Black Arowana Fish

Despite legal limitations, captive breeding challenges, not to mention their high cost, the Asian varieties will probably often be the most desired Arowanas. Perhaps nothing can compare with the splendor of Cross back Golden Arowanas. The brilliant coloration of Red Arowanas is equally hard to rival. No matter what form of Asian Arowana one considers, hardly any other species rivals its status as King of the Aquarium.

Yet for many, the King remains off-limits because of the geographical location and trade restrictions. Others simply do not want the values Asian Arowanas command. What can you do if you’re one of the many without access to your preferred fish? Until it will become available, have a practical approach and revel in an intriguing, amazing alternative.

Introducing the Silver Arowana

Silver Arowanas are an outstanding alternative to Asian Arowanas that are nearly always available and affordable. They are often the initial species of Arowana aquarium enthusiasts are in contact with and offer an expense-effective introduction to the good care of Arowanas. When considered independently without comparison to Asian Arowanas, Silver Arowanas are quite impressive and captivating. During those times, with very little contact with the asian variety, nobody could have convinced me some other fish could be more intriguing!

Osteoglossum bicirrhosum was given its species status in 1829 in France. Zoologist George Cuvier is mainly responsible for its recognition. Silver Arowana originate from South America where they naturally inhabit floodplains and freshwater parts of the Amazon River as well as its Basin. They inhabit mainly swamps and shallow waters of flooded areas, and their distribution indicates Silver Arowanas do not swim through rapids. As surface dwellers, inside the wild they consume fish, insects, spiders, birds, and even bats.

Physical Attributes of the Silver Arowana

Like Asian Arowanas, Silver Arowanas are true bony-tongues. They are primitive and prehistoric fish. In addition to their bony tongues, Silver Arowanas also hold the chin barbels sign of Asian Arowanas. They have a more elongated, tapered appearance than their Asian cousins, and their fins are significantly longer. The dorsal and anal fins of Silver Arowanas appear nearly linked to their caudal fins. The females tend to have a deeper body shape than males, and males have a more elongated jaw in comparison with females.

Silver Arowanas are incredibly large fish typically reaching 24 – 30 inches in captivity, though they can become adults to36 inches. Inside the wild, Silver Arowanas may grow as big as 4 feet long!

Those new to Silver Arowanas often consider their coloration to become “silver” without much variation. In reality, there is a lot of variation among these fish when it comes to their brilliance and coloration. The coloration of Silver Arowanas is so pronounced, many hobbyists boost their color through special diets just as Asian Arowana enthusiasts do!

Silver Arowanas may use a silvery, light grey, or strikingly white body coloration. It may appear highly metallic having a high sheen, or more flat and dull in tone. They may be solid colored or possess or reflect flecks of blue, red, or green inside their opalescent scales. Most have a characteristic blue coloration behind the gills. The fins and tails of Silver Arowanas can be red or blue along the edges or in their entirety.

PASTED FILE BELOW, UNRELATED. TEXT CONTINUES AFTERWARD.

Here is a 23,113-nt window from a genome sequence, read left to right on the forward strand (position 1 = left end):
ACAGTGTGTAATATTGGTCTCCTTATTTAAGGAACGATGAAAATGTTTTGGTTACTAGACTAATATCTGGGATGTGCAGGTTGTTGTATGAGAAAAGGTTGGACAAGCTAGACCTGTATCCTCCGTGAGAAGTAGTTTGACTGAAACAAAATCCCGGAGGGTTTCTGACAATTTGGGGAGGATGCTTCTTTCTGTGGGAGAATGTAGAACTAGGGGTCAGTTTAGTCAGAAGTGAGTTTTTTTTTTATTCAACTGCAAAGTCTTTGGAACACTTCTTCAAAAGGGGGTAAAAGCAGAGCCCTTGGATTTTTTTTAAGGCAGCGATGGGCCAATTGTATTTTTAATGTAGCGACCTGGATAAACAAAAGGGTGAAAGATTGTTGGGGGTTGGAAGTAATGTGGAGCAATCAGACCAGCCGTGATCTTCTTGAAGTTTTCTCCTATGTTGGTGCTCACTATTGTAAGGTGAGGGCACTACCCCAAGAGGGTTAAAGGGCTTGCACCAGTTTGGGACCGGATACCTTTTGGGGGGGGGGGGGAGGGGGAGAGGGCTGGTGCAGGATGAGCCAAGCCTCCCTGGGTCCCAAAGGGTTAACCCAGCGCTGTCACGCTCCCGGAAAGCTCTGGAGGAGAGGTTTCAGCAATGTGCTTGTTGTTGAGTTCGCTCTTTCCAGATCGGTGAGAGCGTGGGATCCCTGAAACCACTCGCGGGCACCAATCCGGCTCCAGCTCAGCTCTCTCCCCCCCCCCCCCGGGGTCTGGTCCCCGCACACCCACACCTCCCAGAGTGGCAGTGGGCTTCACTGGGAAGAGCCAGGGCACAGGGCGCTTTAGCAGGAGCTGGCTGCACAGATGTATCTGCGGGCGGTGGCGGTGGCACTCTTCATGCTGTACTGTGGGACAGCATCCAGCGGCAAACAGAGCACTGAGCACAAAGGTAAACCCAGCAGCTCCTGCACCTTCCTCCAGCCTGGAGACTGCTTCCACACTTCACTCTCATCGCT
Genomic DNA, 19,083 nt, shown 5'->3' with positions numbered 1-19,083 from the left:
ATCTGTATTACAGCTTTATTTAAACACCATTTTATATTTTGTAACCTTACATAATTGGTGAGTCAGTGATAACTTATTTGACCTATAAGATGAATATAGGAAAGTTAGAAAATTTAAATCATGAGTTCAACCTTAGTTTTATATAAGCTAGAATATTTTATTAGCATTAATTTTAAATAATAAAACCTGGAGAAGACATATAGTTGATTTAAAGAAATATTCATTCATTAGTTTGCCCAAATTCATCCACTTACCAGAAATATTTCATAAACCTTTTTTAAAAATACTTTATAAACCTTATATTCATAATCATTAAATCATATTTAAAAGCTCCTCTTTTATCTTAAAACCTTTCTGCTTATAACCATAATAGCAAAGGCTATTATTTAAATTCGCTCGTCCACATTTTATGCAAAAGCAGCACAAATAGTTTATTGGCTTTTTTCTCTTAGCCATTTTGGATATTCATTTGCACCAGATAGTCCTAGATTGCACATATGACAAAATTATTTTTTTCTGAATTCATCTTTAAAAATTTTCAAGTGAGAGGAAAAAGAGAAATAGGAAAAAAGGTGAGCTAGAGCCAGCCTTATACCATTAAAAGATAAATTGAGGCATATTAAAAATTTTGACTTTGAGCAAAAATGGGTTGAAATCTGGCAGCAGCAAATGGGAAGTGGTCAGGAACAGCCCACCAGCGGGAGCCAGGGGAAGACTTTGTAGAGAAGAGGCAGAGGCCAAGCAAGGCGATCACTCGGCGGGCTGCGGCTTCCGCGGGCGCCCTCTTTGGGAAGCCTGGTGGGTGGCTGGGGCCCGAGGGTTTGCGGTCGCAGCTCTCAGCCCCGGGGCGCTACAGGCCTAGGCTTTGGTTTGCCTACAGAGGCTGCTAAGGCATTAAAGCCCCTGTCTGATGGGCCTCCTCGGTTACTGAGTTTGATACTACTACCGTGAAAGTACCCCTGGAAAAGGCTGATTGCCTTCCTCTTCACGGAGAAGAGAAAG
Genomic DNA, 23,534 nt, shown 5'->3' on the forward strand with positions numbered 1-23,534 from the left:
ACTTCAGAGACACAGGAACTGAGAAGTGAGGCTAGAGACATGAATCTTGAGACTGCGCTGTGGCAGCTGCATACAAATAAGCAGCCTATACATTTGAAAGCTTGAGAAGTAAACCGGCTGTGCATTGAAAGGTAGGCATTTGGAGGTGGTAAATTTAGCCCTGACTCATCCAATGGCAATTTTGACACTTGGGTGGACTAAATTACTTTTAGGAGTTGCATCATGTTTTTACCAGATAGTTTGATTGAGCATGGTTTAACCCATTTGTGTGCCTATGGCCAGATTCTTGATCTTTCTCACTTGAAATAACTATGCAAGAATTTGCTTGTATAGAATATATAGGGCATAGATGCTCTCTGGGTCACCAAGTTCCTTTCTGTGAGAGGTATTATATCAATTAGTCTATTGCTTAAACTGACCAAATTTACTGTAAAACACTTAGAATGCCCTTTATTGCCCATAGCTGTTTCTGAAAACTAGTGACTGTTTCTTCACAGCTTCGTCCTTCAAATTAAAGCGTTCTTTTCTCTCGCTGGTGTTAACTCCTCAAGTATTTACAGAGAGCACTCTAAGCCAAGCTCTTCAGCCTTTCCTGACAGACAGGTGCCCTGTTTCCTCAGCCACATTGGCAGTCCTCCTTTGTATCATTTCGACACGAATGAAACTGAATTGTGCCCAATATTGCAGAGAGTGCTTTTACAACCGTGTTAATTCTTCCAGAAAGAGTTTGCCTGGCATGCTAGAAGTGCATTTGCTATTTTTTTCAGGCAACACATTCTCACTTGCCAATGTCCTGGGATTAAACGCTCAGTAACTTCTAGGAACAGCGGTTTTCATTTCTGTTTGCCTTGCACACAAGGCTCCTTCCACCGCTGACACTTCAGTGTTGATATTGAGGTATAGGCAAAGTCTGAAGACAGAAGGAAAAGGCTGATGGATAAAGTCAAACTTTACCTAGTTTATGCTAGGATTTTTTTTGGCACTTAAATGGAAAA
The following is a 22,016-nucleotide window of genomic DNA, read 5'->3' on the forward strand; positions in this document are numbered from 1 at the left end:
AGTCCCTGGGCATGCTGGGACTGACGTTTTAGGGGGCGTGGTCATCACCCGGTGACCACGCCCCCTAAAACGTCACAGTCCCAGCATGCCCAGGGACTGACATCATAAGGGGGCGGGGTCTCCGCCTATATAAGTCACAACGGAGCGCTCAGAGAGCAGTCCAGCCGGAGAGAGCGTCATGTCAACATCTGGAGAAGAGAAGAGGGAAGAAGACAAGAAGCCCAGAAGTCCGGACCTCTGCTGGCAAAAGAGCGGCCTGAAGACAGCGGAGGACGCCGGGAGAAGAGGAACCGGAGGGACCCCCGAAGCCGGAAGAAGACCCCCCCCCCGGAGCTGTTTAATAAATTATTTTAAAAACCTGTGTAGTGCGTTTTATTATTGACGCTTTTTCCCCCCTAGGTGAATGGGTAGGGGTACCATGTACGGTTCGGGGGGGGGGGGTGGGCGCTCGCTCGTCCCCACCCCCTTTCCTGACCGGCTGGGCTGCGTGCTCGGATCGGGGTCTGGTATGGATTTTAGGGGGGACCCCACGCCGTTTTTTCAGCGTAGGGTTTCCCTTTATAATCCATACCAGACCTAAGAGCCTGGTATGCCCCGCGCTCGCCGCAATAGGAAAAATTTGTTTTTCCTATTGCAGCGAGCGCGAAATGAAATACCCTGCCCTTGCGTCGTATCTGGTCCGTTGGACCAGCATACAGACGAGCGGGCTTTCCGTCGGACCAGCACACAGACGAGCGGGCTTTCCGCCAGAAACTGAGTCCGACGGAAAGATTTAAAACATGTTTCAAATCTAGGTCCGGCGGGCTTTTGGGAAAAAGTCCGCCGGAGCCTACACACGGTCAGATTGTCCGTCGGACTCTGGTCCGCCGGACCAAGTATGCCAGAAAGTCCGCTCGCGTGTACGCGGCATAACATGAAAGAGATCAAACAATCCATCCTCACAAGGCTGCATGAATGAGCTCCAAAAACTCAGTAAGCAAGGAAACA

Silver Arowana Temperament

Silver Arowanas are predators with similar temperaments to Asian Arowanas. They may consume anything sufficiently small to suit in their mouths and they are best kept alone being a single species representative. Tank mates suitable for Asian Arowanas will likely do well with Silver Arowanas. They ought to be large, bottom dwellers or fast, mid-tank swimming fish that tend to avoid the Arowana’s way!

Many experienced hobbyists claim Silver Arowanas are slightly more skittish than Asian Arowanas. They have a good reputation for being quicker “tamed.” Silver Arowanas tend to be trained to take food right from fingers, while Asian Arowanas are rarely so docile!

Good care of the Silver Arowana

Silver and Asian Arowanas require nearly identical habitats and care. They want large tanks, immaculately clean, well-maintained water, and a varied, good quality diet. Careful awareness of their environment helps prevent zeinrk start of typical Arowana diseases. Droopy Eye is perhaps the most common affliction Silver Arowanas suffer.

One consideration relates to Silver Arowanas that is no longer a concern when acquiring an Asian Arowana. Whilst they are currently bred in captivity, a sizable majority of Silver Arowanas commercially available are still wild caught. Make sure to inquire about the origin of the fish you buy and take extra precautions with wild caught specimens. If they are thriving in captivity in the pet shop, mimic their water conditions and tank set-up as closely as possible.

Jumping is of course a problem with any Arowana, but particularly one which is wild caught. A very tight lid is completely necessary to prevent a Silver Arowana from harming itself, especially during the initial few weeks and months of captivity. Many hobbyists suggest lowering water amount of the tank somewhat during the first few weeks of acclimatization.